Oh, let me tell you something about Ringling. That's one of my greatest memories. In the old days as boys, Ringling Brothers Barnum and Bailey was the biggest thing that happened to the boys in town. We just loved the circus when it came to town. I remember one time, John Ringling North, they've had some circus pictures in which different actors portrayed John Ringling North. Anyway, I was down at the old Athens Banner-Herald offices where the federal building is now, on Hancock. I was down at the old Athens Banner-Herald building when John Ringling North came in with some pictures and some stuff, material for my father to run in the Banner-Herald, telling about what the circus was going to have. I was there. I was about 12 or 13 years old, and John Ringling North asked my daddy…he said "Young Dan here, we'd like to take him on the cities we go to in Georgia, let him travel with the circus. I'll have somebody look after him where the lions and tigers won't eat him up." That's what he said. I said, "Oh Daddy, please let me go." He let me go, and we went to Macon. We went to Columbus, Savannah, Augusta, just three or four towns, and that was the most thrilling thing, I believe I've ever been on, and the star of the circus then was a young trapeze star, the Great Wallenda. He was a young star then. He later became famous. He walked across the Tallulah Gorge later, but he was…in his youth, he was a star on the flying trapeze. Later on when he was old, he became famous for carrying his whole family on his shoulders, you know. He died in San Juan, Puerto Rico. They were dedicating some two new type of skyscrapers in San Juan, and he was walking across on a windy day, and if just one person falls, they all fall, and several of them died, including the Great Wallenda, but I'll never forget him and John Ringling North.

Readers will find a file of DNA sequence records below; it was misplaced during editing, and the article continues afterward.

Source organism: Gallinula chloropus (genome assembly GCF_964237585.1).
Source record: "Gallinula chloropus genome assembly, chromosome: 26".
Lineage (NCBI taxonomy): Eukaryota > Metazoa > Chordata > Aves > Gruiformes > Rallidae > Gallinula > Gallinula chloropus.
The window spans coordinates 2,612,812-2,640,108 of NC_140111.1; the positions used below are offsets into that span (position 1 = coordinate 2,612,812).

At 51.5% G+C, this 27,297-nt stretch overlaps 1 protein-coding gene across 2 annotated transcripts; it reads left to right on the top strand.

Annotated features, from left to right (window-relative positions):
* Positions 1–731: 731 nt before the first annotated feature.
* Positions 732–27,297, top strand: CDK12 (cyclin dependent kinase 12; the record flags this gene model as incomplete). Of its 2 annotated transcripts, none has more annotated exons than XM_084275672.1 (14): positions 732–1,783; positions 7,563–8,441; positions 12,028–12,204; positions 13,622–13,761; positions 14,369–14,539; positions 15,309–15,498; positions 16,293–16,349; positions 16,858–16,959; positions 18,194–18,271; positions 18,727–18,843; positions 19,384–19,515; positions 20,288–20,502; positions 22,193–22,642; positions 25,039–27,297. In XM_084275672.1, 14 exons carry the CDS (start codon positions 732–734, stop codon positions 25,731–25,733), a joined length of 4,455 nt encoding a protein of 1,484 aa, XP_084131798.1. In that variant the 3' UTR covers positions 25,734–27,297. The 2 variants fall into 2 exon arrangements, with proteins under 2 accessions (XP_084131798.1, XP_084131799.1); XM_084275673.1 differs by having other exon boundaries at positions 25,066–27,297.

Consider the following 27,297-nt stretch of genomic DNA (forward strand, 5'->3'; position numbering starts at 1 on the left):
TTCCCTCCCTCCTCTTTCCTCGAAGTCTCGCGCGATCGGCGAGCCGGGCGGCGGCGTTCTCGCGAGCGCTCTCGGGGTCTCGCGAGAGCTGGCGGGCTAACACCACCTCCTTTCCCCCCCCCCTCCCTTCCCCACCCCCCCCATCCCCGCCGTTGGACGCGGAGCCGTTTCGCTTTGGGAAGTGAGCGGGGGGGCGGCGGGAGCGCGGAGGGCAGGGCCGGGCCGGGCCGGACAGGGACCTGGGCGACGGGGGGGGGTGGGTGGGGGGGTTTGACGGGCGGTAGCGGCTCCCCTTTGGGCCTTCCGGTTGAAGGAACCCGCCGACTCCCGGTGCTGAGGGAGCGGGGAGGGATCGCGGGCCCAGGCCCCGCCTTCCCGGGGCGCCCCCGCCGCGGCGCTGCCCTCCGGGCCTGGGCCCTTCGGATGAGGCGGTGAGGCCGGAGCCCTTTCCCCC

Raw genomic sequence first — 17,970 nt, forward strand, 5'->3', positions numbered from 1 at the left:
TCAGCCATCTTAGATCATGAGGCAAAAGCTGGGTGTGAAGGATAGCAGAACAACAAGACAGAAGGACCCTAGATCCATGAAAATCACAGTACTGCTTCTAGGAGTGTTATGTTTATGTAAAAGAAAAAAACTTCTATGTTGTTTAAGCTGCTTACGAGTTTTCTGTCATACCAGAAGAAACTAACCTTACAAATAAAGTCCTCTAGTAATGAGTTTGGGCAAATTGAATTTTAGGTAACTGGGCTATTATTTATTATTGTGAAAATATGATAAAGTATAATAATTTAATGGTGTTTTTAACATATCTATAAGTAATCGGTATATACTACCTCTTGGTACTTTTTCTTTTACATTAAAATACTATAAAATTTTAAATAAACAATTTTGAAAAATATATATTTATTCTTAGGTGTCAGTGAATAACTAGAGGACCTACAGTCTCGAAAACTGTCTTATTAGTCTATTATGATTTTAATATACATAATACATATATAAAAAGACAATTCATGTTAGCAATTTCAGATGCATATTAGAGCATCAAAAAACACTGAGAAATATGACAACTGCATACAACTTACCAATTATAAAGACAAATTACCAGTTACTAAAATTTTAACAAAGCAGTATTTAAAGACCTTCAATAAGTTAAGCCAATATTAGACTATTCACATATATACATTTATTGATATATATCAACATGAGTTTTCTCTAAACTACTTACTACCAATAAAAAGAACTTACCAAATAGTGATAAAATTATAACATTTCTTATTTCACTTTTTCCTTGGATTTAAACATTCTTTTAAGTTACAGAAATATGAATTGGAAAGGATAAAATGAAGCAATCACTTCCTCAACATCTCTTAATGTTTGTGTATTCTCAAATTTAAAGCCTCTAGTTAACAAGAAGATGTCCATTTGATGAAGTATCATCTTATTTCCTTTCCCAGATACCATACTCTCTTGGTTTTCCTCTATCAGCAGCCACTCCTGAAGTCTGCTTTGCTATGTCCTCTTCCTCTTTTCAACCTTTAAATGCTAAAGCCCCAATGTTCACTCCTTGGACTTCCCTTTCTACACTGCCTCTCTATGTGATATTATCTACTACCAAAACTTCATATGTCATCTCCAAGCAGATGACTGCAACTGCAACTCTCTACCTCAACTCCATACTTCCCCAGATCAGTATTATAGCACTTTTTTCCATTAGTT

Well, did you go on the train, on the circus train? And travel…
Oh yeah. We went on the circus train, absolutely. I was scared to death every night, you know, that the tigers might get loose and eat me. So that was one of my most vivid memories of Athens. I wish they had…they don't have the old circuses any more, do they?
Not the same way, certainly not. So that's…"wow" is all I can say. That's a great story. You need to write that one up. Have you written that one?
No I haven't. But I am writing my memoirs now of the Marine Corps. I have a lot of funny stories in the Marine Corps.
You need to write about your circus trip too. You said Coach Butts brought you in here in 1949, and the challenge initially was going to be to support minor sports.
Develop minor sports.
Then it was the sports information director's job, but you did it all. You did everything.
Well, yeah. Coach (Vince) Dooley has said that 30-something people now do the jobs that I did, the three jobs that I did. But I did it just for the love of money. But I did want to talk about one of the most colorful characters I knew in my many years hanging around. I was an All-American flunkie. I wasn't an All-American tennis player or a swimmer, but I was an All-American flunkie.